Scientific data can be interpreted many ways. That’s why scientists have conferences, to hash out the different reasons behind some observation…. plus the buffets and travel. One of the most famous arguments over interpretation of data was a series of debates between Albert Einstein and Nils Bohr at the Solvay conferences concerning the nature of quantum mechanics.

Bohr side held that at a quantum level, particles were undetermined until observed; the quantum world was one of probabilities, not observable realities. Einstein retorted, “God does not play with dice.” They both had the same data and they both agree on the data – it was the interpretation that was being debated (Bohr turned out to be right).

Because of multiple interpretations, science doesn’t like to say, “A caused B,” or even, “A correlates with B” unless they have the data to prove it. Premature interpretation can lead to bad data, bad hypotheses, and bad conclusions. And since so much of our culture today is based in science, bad conclusions lead to bad policy.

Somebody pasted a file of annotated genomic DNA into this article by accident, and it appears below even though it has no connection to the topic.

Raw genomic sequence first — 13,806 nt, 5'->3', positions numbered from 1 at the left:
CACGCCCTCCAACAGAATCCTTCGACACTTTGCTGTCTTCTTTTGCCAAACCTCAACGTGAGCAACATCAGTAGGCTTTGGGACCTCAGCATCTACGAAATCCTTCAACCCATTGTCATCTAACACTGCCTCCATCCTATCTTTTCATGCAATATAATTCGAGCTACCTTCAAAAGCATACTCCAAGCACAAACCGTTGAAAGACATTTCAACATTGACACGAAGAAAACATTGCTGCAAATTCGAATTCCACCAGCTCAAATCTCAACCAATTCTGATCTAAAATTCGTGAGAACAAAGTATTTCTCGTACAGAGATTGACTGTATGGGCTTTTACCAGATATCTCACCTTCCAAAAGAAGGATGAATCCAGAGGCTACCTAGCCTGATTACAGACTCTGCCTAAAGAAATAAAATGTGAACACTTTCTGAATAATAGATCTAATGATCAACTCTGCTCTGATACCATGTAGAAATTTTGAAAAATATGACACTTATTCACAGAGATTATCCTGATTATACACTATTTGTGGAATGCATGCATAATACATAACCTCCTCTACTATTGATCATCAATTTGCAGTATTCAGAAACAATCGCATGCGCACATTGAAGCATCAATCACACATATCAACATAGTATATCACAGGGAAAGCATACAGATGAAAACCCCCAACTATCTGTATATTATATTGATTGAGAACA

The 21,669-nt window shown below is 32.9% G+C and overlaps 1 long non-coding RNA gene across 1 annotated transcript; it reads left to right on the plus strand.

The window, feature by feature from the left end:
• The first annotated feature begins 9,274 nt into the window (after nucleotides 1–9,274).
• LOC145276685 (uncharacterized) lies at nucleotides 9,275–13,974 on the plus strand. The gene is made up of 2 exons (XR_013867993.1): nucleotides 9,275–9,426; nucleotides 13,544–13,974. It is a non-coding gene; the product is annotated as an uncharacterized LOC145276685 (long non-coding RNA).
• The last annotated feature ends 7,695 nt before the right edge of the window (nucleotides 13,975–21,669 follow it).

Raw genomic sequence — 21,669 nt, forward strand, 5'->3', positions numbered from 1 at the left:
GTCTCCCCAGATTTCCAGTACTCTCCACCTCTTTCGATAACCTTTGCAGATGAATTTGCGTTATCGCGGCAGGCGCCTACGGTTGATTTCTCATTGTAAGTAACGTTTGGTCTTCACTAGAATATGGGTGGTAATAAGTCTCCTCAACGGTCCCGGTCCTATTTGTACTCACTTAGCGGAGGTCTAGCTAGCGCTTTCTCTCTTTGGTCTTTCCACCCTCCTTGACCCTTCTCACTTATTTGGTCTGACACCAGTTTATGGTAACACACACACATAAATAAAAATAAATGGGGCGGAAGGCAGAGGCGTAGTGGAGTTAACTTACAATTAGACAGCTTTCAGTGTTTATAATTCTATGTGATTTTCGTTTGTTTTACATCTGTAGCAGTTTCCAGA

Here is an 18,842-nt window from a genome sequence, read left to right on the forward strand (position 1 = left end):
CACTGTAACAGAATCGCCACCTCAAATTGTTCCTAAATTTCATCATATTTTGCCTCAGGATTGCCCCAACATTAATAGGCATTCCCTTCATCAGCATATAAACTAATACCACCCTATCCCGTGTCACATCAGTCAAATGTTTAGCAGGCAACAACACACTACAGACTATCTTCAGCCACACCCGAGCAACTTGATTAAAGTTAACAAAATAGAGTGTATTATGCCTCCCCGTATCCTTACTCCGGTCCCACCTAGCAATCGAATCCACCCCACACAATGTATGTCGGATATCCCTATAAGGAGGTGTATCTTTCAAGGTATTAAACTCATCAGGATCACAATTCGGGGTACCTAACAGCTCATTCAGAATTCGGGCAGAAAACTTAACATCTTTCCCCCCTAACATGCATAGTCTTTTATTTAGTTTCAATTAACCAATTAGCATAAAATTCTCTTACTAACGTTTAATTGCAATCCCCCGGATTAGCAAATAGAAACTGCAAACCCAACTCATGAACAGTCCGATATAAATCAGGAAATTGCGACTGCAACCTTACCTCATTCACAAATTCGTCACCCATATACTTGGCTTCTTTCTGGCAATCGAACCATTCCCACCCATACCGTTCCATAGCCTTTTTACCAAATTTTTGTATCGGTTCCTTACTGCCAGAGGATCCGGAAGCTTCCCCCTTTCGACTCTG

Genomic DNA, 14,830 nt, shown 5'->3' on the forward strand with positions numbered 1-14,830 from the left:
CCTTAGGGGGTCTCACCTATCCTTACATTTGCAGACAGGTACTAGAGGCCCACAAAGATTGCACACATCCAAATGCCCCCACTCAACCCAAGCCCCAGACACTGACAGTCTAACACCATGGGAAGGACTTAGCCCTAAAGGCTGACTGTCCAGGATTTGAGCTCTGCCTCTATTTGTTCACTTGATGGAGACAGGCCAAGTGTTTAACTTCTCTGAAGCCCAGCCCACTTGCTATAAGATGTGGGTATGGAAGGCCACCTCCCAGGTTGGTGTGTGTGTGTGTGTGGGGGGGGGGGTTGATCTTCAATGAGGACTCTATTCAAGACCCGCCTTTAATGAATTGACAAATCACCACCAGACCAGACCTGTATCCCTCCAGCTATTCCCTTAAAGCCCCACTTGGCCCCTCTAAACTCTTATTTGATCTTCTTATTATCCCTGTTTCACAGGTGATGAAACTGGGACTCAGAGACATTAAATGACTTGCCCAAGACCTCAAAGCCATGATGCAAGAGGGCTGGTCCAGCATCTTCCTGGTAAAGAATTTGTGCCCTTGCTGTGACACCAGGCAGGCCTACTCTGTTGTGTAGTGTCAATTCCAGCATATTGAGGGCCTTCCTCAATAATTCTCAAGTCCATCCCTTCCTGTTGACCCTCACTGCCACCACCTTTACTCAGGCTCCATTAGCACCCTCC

This means that when NO data exists to support a hypothesis, scientists have a duty to speak out against those making wild assertions. Especially when it leads to dangerous conclusions and actions. Vaccines causing autism is such a situation.

Just this week another scientific paper in the vaccine/autism controversy was withdrawn. A biochemical engineer named Hooker took data from an older CDC study and reinterpreted it. The CDC study had found no link between MMR vaccine and development of autism in children around two years old. They had looked at many factors to see if it occurred in subsets of patients as well, including race. But Hooker’s reanalysis showed that early MMR vaccination in African American boys was related to higher incidence of autism.

Lies, damn lies, and statistics. Do you really think organic
foods cause autism? Well there’s the data. CORRELATION
The paper from Hooker was withdrawn by the editors of the very obscure journal Translational Neurodegeneration because there are serious questions about his methodology and conclusions. Many scientists argue that if you parse the data in enough ways and do it enough times, you will always find a statistically significant number somewhere. As Gregg Easterbrook of the Atlantic Monthly said, “Torture numbers enough and they’ll confess to anything.” The question is whether it actually means anything.